Nearly all members of the U.S. National Park Service advisory board suddenly resigned en masse, saying the reason was that the board has been "frozen out" by Interior Secretary Ryan Zinke. Other advisory bodies have been shut down or are unable to function because of inaction by Interior's leadership.
3. New hires, withdrawn nominees, and faces that keep sticking around
Alex Azar, a former top executive at pharmaceutical company Eli Lilly, was confirmed as the secretary of Health and Human Services. During his nomination hearings, Azar had been criticized for being "too closely tied to the industry he needs to oversee."
Jerome H. Powell was confirmed as chairman of the Federal Reserve System with a bipartisan-backed vote of 84 to 13. Powell will replace Janet Yellen as Fed chair. The Senate also confirmed Matthew Bassett as assistant secretary for legislation, Department of Health and Human Services; former Lockheed Martin vice president John Rood as undersecretary for policy and R.D. James as assistant secretary of the Army for civil works (the head of the Army Corps of Engineers) at the Department of Defense.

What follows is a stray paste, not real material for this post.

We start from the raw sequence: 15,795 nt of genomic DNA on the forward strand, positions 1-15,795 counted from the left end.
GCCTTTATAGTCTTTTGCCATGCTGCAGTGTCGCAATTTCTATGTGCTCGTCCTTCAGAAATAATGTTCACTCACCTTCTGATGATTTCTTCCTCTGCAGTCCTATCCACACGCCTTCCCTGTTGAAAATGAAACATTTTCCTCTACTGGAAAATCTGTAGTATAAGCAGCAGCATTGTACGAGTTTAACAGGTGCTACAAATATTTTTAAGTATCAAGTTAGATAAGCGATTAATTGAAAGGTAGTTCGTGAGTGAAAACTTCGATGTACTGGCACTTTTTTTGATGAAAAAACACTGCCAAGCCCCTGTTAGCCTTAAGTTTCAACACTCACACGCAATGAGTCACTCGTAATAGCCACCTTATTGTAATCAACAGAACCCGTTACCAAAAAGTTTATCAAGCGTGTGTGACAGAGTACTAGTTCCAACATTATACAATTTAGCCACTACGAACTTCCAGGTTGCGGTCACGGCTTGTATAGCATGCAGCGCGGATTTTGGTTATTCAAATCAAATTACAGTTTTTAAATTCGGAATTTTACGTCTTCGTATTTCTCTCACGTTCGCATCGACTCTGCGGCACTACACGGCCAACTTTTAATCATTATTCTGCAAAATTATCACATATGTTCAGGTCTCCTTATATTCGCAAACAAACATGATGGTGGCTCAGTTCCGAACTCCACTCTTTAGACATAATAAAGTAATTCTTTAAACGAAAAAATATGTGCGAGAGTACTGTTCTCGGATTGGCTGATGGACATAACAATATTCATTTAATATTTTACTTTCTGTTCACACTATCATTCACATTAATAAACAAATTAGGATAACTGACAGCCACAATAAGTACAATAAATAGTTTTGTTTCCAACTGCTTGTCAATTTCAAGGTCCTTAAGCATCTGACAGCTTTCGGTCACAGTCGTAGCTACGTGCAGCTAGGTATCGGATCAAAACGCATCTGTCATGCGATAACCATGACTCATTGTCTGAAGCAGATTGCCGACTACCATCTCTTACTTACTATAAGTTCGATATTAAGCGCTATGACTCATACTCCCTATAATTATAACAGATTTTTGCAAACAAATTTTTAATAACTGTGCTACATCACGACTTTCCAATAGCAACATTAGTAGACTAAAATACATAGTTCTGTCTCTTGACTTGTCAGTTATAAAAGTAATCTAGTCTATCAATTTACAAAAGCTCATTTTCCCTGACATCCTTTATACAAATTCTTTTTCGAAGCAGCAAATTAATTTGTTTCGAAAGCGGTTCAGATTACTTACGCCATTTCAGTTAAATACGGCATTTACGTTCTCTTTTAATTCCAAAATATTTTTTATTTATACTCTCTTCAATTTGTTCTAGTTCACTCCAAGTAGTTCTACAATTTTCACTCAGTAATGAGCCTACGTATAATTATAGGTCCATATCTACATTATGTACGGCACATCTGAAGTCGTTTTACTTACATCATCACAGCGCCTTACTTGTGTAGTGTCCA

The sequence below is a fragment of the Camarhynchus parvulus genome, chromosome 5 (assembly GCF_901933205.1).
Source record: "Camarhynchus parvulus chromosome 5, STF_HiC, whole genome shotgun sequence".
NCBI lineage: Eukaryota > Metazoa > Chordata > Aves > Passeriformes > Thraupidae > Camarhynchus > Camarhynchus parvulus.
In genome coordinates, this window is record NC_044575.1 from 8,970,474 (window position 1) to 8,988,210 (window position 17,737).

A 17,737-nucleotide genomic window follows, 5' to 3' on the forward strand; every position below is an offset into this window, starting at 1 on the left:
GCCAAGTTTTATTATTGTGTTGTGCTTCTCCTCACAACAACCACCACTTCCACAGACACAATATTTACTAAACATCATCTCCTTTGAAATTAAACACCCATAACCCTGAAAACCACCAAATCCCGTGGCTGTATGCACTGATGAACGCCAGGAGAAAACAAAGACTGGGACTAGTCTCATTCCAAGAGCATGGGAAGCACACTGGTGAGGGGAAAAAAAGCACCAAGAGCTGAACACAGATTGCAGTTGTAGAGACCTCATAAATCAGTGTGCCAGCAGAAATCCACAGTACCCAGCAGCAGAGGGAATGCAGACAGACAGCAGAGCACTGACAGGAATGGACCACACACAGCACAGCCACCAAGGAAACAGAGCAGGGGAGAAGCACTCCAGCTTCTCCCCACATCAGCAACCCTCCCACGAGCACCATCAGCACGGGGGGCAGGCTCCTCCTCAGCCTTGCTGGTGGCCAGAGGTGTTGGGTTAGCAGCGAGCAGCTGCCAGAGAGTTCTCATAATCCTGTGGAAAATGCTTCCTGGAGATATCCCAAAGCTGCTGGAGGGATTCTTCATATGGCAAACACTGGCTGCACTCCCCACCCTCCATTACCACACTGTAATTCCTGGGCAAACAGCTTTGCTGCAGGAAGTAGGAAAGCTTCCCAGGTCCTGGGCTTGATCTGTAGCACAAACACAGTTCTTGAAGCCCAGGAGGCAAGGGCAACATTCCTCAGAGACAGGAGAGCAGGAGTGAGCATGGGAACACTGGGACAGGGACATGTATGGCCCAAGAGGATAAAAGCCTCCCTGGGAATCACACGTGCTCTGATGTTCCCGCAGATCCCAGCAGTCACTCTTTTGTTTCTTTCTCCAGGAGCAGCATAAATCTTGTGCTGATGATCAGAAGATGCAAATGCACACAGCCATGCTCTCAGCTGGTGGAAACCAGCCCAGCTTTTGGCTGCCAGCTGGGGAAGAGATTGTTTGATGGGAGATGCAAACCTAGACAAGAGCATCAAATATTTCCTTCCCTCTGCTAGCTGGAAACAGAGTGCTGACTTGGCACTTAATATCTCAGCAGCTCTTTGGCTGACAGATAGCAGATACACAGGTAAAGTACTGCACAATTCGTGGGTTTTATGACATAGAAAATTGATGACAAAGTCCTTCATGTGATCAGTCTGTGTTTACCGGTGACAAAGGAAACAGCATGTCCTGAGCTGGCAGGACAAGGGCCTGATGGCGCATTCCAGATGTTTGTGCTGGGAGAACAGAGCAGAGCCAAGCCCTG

For the courts, the Senate confirmed David Stras to the 8th U.S. Circuit Court of Appeals, even though Stras faced "blue slip" protests because both Senators from the nominee's home state of Minnesota did not submit favorable opinions of the nominee. The Senate also confirmed U.S. District court judges Walter David Counts III for the Western District of Texas, Michael Lawrence Brown for the Northern District of Georgia, Thomas Lee Robinson Parker for the Western District of Tennessee, and William L. Campbell Jr. for the Middle District of Tennessee.
David Jonas, Trump's nominee for general counsel of the Energy Department, withdrew from nomination after controversy over his views objecting to LGBT people and women serving in the military came under scrutiny.